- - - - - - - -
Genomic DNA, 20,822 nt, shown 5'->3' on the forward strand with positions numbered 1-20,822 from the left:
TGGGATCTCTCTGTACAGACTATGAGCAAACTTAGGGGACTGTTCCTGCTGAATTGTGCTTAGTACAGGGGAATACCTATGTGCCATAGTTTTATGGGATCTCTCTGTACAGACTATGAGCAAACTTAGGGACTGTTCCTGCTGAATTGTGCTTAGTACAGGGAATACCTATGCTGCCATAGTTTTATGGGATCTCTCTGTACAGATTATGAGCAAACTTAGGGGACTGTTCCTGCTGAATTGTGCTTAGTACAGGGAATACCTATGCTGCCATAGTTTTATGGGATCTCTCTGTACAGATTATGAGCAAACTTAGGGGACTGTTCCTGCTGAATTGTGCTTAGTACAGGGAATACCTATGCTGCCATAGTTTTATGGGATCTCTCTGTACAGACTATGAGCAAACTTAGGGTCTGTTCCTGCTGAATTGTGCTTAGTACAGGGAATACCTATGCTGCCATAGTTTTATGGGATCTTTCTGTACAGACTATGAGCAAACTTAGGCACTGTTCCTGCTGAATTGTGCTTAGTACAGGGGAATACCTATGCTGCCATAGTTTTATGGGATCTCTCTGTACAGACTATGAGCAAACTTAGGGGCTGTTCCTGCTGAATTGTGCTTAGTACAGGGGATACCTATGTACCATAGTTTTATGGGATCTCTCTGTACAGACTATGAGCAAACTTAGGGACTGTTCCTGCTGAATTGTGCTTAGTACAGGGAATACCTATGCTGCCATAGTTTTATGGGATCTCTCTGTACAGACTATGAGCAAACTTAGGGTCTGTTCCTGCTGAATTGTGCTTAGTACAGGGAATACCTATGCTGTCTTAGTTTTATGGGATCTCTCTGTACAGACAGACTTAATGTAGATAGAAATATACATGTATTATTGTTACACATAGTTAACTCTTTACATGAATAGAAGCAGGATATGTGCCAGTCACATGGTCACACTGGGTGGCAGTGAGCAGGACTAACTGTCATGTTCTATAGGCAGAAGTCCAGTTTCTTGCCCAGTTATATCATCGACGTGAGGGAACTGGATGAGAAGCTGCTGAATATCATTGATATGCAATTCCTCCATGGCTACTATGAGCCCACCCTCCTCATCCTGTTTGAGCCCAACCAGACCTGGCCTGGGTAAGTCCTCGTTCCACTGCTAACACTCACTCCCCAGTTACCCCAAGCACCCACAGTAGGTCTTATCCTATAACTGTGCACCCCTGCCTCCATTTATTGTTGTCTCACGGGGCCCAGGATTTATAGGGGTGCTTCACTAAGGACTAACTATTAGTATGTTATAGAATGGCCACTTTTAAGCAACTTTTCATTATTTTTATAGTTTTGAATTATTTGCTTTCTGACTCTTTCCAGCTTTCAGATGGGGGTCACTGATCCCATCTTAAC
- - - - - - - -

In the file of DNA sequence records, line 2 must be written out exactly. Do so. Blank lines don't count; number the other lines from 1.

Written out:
TGGGATCTCTCTGTACAGACTATGAGCAAACTTAGGGGACTGTTCCTGCTGAATTGTGCTTAGTACAGGGGAATACCTATGTGCCATAGTTTTATGGGATCTCTCTGTACAGACTATGAGCAAACTTAGGGACTGTTCCTGCTGAATTGTGCTTAGTACAGGGAATACCTATGCTGCCATAGTTTTATGGGATCTCTCTGTACAGATTATGAGCAAACTTAGGGGACTGTTCCTGCTGAATTGTGCTTAGTACAGGGAATACCTATGCTGCCATAGTTTTATGGGATCTCTCTGTACAGATTATGAGCAAACTTAGGGGACTGTTCCTGCTGAATTGTGCTTAGTACAGGGAATACCTATGCTGCCATAGTTTTATGGGATCTCTCTGTACAGACTATGAGCAAACTTAGGGTCTGTTCCTGCTGAATTGTGCTTAGTACAGGGAATACCTATGCTGCCATAGTTTTATGGGATCTTTCTGTACAGACTATGAGCAAACTTAGGCACTGTTCCTGCTGAATTGTGCTTAGTACAGGGGAATACCTATGCTGCCATAGTTTTATGGGATCTCTCTGTACAGACTATGAGCAAACTTAGGGGCTGTTCCTGCTGAATTGTGCTTAGTACAGGGGATACCTATGTACCATAGTTTTATGGGATCTCTCTGTACAGACTATGAGCAAACTTAGGGACTGTTCCTGCTGAATTGTGCTTAGTACAGGGAATACCTATGCTGCCATAGTTTTATGGGATCTCTCTGTACAGACTATGAGCAAACTTAGGGTCTGTTCCTGCTGAATTGTGCTTAGTACAGGGAATACCTATGCTGTCTTAGTTTTATGGGATCTCTCTGTACAGACAGACTTAATGTAGATAGAAATATACATGTATTATTGTTACACATAGTTAACTCTTTACATGAATAGAAGCAGGATATGTGCCAGTCACATGGTCACACTGGGTGGCAGTGAGCAGGACTAACTGTCATGTTCTATAGGCAGAAGTCCAGTTTCTTGCCCAGTTATATCATCGACGTGAGGGAACTGGATGAGAAGCTGCTGAATATCATTGATATGCAATTCCTCCATGGCTACTATGAGCCCACCCTCCTCATCCTGTTTGAGCCCAACCAGACCTGGCCTGGGTAAGTCCTCGTTCCACTGCTAACACTCACTCCCCAGTTACCCCAAGCACCCACAGTAGGTCTTATCCTATAACTGTGCACCCCTGCCTCCATTTATTGTTGTCTCACGGGGCCCAGGATTTATAGGGGTGCTTCACTAAGGACTAACTATTAGTATGTTATAGAATGGCCACTTTTAAGCAACTTTTCATTATTTTTATAGTTTTGAATTATTTGCTTTCTGACTCTTTCCAGCTTTCAGATGGGGGTCACTGATCCCATCTTAAC